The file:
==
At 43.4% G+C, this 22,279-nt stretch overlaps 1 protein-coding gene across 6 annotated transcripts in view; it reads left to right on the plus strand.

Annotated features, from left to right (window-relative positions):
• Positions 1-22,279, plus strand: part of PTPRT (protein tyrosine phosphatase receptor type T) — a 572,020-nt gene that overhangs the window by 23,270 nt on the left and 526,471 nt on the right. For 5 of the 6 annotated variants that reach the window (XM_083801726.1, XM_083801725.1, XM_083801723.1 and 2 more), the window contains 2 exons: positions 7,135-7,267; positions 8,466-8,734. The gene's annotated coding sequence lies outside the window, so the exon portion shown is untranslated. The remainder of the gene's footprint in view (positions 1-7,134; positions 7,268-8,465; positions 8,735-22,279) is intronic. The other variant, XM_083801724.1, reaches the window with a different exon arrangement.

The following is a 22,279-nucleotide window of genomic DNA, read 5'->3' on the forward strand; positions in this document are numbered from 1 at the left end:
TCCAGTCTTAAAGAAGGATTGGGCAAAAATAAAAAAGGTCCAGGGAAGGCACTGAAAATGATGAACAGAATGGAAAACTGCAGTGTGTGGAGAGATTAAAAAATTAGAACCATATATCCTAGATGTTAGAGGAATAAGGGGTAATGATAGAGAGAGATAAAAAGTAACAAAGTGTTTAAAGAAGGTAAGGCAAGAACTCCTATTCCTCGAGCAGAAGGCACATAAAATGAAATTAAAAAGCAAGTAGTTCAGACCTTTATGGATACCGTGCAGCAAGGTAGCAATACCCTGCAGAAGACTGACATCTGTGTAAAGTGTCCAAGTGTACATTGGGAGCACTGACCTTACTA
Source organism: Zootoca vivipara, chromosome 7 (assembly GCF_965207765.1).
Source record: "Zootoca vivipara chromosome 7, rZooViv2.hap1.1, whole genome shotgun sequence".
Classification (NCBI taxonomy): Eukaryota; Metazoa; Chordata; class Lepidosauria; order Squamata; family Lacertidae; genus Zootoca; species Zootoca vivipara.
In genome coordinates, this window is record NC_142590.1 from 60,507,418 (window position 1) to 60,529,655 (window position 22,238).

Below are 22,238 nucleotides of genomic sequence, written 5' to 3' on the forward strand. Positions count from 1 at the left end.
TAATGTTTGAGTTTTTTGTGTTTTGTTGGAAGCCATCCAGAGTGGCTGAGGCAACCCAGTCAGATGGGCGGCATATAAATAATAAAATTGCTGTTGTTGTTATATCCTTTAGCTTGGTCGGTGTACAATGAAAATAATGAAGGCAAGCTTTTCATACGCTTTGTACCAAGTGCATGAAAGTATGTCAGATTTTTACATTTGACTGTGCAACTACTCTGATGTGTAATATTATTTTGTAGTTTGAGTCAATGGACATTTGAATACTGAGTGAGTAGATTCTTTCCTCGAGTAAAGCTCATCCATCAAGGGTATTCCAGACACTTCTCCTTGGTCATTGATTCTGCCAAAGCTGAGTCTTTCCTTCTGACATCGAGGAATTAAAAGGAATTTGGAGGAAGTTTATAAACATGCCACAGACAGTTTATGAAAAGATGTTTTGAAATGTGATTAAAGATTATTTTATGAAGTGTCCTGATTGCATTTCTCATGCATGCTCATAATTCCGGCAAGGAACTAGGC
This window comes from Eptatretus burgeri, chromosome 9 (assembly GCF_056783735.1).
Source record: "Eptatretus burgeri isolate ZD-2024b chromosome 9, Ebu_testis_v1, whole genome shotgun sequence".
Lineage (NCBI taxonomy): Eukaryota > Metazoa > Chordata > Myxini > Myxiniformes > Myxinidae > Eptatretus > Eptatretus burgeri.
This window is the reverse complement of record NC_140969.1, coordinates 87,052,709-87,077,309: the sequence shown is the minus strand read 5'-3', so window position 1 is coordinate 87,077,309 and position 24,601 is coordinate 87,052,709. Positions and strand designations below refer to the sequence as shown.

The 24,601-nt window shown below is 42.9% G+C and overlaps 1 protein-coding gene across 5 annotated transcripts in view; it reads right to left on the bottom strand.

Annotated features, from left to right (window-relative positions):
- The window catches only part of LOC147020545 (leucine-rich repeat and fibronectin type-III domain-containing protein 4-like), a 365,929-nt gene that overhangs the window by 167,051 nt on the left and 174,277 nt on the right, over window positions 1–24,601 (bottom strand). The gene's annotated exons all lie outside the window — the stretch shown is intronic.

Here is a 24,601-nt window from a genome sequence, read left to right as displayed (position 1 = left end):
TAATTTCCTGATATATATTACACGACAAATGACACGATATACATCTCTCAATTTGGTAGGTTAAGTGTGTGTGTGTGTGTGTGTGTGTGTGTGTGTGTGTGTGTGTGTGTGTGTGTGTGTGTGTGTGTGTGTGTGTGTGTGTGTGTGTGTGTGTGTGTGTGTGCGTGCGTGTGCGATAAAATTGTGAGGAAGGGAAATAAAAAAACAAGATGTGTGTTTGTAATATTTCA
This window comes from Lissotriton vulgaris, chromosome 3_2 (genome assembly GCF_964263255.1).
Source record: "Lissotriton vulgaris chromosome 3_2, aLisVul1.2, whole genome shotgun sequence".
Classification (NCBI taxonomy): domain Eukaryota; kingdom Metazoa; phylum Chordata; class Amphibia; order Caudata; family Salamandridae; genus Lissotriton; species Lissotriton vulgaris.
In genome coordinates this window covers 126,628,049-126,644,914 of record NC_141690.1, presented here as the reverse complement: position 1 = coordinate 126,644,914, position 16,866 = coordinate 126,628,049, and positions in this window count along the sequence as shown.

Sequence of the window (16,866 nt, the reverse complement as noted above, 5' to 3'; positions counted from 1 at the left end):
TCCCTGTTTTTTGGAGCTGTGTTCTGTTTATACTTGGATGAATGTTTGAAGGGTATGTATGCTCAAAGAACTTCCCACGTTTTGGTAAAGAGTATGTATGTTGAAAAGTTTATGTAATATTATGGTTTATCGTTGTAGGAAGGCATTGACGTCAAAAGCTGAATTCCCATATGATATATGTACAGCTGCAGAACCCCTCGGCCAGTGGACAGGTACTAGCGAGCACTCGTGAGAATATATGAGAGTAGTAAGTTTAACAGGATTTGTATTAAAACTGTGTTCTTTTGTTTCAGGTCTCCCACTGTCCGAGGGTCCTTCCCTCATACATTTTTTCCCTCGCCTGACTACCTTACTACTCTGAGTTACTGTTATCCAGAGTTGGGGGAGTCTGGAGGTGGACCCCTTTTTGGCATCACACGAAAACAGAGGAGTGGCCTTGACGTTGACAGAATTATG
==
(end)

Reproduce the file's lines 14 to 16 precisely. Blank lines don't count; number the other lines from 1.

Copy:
Lineage (NCBI taxonomy): Eukaryota > Metazoa > Chordata > Myxini > Myxiniformes > Myxinidae > Eptatretus > Eptatretus burgeri.
This window is the reverse complement of record NC_140969.1, coordinates 87,052,709-87,077,309: the sequence shown is the minus strand read 5'-3', so window position 1 is coordinate 87,077,309 and position 24,601 is coordinate 87,052,709. Positions and strand designations below refer to the sequence as shown.

The 24,601-nt window shown below is 42.9% G+C and overlaps 1 protein-coding gene across 5 annotated transcripts in view; it reads right to left on the bottom strand.